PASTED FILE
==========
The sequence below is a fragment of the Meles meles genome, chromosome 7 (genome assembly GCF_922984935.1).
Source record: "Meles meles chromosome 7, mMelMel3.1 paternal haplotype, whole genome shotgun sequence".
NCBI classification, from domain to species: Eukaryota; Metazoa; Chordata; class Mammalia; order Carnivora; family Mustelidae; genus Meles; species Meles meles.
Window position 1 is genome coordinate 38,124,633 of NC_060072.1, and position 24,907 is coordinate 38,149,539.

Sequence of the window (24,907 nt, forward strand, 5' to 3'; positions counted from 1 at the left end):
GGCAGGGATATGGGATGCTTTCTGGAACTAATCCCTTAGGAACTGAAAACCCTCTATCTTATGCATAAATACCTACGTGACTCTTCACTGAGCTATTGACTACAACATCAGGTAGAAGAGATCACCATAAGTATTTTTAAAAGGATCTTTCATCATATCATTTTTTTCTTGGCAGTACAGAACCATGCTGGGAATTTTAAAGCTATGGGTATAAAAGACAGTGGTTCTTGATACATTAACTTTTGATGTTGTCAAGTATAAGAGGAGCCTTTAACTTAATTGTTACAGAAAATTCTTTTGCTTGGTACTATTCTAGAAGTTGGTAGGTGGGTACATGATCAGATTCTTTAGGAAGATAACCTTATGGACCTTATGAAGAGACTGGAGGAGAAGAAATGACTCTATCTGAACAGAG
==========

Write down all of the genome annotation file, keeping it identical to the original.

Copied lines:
The sequence below is a fragment of the Meles meles genome, chromosome 7 (genome assembly GCF_922984935.1).
Source record: "Meles meles chromosome 7, mMelMel3.1 paternal haplotype, whole genome shotgun sequence".
NCBI classification, from domain to species: Eukaryota; Metazoa; Chordata; class Mammalia; order Carnivora; family Mustelidae; genus Meles; species Meles meles.
Window position 1 is genome coordinate 38,124,633 of NC_060072.1, and position 24,907 is coordinate 38,149,539.

Sequence of the window (24,907 nt, forward strand, 5' to 3'; positions counted from 1 at the left end):
GGCAGGGATATGGGATGCTTTCTGGAACTAATCCCTTAGGAACTGAAAACCCTCTATCTTATGCATAAATACCTACGTGACTCTTCACTGAGCTATTGACTACAACATCAGGTAGAAGAGATCACCATAAGTATTTTTAAAAGGATCTTTCATCATATCATTTTTTTCTTGGCAGTACAGAACCATGCTGGGAATTTTAAAGCTATGGGTATAAAAGACAGTGGTTCTTGATACATTAACTTTTGATGTTGTCAAGTATAAGAGGAGCCTTTAACTTAATTGTTACAGAAAATTCTTTTGCTTGGTACTATTCTAGAAGTTGGTAGGTGGGTACATGATCAGATTCTTTAGGAAGATAACCTTATGGACCTTATGAAGAGACTGGAGGAGAAGAAATGACTCTATCTGAACAGAG